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2Physics Quote:
"About 200 femtoseconds after you started reading this line, the first step in actually seeing it took place. In the very first step of vision, the retinal chromophores in the rhodopsin proteins in your eyes were photo-excited and then driven through a conical intersection to form a trans isomer [1]. The conical intersection is the crucial part of the machinery that allows such ultrafast energy flow. Conical intersections (CIs) are the crossing points between two or more potential energy surfaces."
-- Adi Natan, Matthew R Ware, Vaibhav S. Prabhudesai, Uri Lev, Barry D. Bruner, Oded Heber, Philip H Bucksbaum
(Read Full Article: "Demonstration of Light Induced Conical Intersections in Diatomic Molecules" )

Sunday, July 17, 2016

Demonstrating Quantum Advantage with the Simplest Quantum System -- Qubit

From left to right: Xiao Yuan, Ke Liu, Xiongfeng Ma, Luyan Sun.

Authors: Xiao Yuan, Ke Liu, Luyan Sun, Xiongfeng Ma

Affiliation:
Center for Quantum Information, Institute for Interdisciplinary Information Sciences, Tsinghua University, Beijing, China.

Along the search for quantum algorithms, the sophisticated quantum speed-up generally arises with delicately designed quantum circuits by manipulating quantum states that contain intricate multipartite correlations. While the essence of quantum correlation originates from coherent superposition of different states, it is natural to expect the essence of quantum advantage to also originate from coherence. This raises a fundamental question: Can quantum advantage be obtained even with the simplest quantum state system, qubit, i.e., superposition of a two level system. The question was answered affirmatively in our recent work published in Physical Review Letters on June 29th [1].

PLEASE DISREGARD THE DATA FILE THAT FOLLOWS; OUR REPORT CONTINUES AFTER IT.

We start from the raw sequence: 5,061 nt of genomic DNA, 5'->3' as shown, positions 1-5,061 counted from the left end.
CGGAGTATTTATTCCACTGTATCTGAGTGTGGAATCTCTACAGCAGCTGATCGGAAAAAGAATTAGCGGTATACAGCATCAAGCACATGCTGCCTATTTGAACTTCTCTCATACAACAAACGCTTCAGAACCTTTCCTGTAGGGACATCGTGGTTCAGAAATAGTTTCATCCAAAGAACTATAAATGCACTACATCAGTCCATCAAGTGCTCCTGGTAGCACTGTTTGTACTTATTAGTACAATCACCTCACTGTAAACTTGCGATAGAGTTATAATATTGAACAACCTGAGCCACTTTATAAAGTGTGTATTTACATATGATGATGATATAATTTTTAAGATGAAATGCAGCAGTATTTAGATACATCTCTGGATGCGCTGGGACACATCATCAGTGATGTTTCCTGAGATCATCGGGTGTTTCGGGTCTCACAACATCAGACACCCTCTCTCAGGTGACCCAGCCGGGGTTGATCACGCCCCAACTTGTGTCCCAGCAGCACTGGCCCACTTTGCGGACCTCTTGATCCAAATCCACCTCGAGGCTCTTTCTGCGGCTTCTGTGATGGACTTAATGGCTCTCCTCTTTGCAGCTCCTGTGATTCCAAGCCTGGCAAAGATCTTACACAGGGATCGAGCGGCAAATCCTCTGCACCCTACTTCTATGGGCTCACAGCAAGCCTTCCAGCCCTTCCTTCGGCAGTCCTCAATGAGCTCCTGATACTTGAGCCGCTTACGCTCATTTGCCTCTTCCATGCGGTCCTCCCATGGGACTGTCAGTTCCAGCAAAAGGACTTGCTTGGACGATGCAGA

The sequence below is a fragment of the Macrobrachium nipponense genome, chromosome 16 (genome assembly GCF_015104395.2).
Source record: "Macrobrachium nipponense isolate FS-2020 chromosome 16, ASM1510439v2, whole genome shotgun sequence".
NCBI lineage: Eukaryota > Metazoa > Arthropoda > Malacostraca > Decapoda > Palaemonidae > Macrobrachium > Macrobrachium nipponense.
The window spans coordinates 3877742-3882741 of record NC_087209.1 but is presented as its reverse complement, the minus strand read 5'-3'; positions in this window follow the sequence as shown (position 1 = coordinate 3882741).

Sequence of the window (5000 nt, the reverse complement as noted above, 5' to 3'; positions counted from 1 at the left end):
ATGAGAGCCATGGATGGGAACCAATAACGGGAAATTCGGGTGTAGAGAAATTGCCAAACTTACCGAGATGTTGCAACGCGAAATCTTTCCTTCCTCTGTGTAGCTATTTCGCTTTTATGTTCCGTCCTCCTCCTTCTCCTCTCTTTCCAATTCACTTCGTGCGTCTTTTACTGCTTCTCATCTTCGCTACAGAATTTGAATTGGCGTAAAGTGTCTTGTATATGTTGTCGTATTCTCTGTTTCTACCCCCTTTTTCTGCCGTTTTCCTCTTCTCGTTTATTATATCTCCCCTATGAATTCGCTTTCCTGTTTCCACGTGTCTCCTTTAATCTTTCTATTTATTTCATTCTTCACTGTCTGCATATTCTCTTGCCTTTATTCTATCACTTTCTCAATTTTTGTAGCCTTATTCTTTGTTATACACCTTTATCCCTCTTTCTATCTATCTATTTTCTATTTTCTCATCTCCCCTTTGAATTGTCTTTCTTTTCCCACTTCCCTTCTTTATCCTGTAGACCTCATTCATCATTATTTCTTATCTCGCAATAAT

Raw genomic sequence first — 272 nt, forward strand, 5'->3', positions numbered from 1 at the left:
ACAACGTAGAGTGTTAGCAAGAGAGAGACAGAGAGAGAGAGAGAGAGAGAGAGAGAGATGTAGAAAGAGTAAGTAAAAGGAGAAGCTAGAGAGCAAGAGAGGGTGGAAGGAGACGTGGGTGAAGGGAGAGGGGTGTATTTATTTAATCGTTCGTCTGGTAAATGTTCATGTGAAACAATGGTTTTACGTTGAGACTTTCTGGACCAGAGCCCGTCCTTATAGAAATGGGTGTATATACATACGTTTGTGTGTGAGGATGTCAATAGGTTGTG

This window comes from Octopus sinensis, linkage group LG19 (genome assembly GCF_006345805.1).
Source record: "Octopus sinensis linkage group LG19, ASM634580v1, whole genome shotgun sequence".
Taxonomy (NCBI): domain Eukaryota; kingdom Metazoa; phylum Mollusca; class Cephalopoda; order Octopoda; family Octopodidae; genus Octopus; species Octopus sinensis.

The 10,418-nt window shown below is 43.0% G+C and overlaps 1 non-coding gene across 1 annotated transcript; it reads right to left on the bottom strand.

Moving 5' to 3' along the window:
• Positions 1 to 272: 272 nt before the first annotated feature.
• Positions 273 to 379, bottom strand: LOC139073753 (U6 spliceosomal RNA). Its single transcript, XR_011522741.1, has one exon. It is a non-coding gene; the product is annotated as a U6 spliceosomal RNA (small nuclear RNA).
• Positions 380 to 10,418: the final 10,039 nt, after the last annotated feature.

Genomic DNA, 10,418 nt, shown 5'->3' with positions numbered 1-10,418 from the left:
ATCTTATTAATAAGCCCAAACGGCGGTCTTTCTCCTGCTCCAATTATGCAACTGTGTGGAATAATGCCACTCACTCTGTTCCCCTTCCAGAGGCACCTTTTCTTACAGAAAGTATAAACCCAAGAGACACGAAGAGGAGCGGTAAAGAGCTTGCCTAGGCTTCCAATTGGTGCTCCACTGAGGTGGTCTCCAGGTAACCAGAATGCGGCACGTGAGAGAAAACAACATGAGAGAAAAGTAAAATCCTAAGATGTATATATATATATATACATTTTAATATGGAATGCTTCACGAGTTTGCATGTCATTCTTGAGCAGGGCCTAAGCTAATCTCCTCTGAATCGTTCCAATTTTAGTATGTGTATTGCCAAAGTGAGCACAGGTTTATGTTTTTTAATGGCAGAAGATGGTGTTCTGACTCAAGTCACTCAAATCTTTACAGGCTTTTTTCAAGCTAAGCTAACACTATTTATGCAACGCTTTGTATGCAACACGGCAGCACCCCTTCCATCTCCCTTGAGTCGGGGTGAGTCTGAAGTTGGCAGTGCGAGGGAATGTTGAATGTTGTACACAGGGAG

In our everyday life, a classical coin is called p-coin if it outputs a head and a tail with probability p and 1-p respectively. Given an unknown p-coin, a simple yet interesting problem is to construct an f (o)-coin, where f (p) is a given function of p and f(p)∈[0,1]. For example, when f (p)=1/2, a rather simple but heuristic strategy is given by Von Neumann [2]. Flip the p-coin (p ≠ 0) twice. If the outcomes are the same, start over; otherwise, output the second coin value as the 1/2-coin output. In general, such construction processing is called a Bernoulli factory. Solved by Keane and O’Brien [3], it says that not all functions can be constructed classically. Generally speaking, a necessary condition for f(p) being constructible is that f(p) ≠ 0 or 1 when p ∈ (0,1). A simple example is f (p) = 4p (1-p), where we have f (1/2)=1.
Figure 1: Classical and quantum coin.

As shown in Fig.1, a p-coin corresponds to a machine that outputs identically mixed qubit states, ρ= p|0⟩⟨0| + (1-p)|1⟩⟨1|, where p∈[0,1]. In general, such unknown p can also be encoded in a quantum way, |p⟩ = √p |0⟩ + √(1-p) |1⟩, which is called by a quoin. As classical coins can always be constructed via a quoin, a natural question is whether the set of quantum constructible functions (via a quantum Bernoulli factory) is strictly larger than the classical set.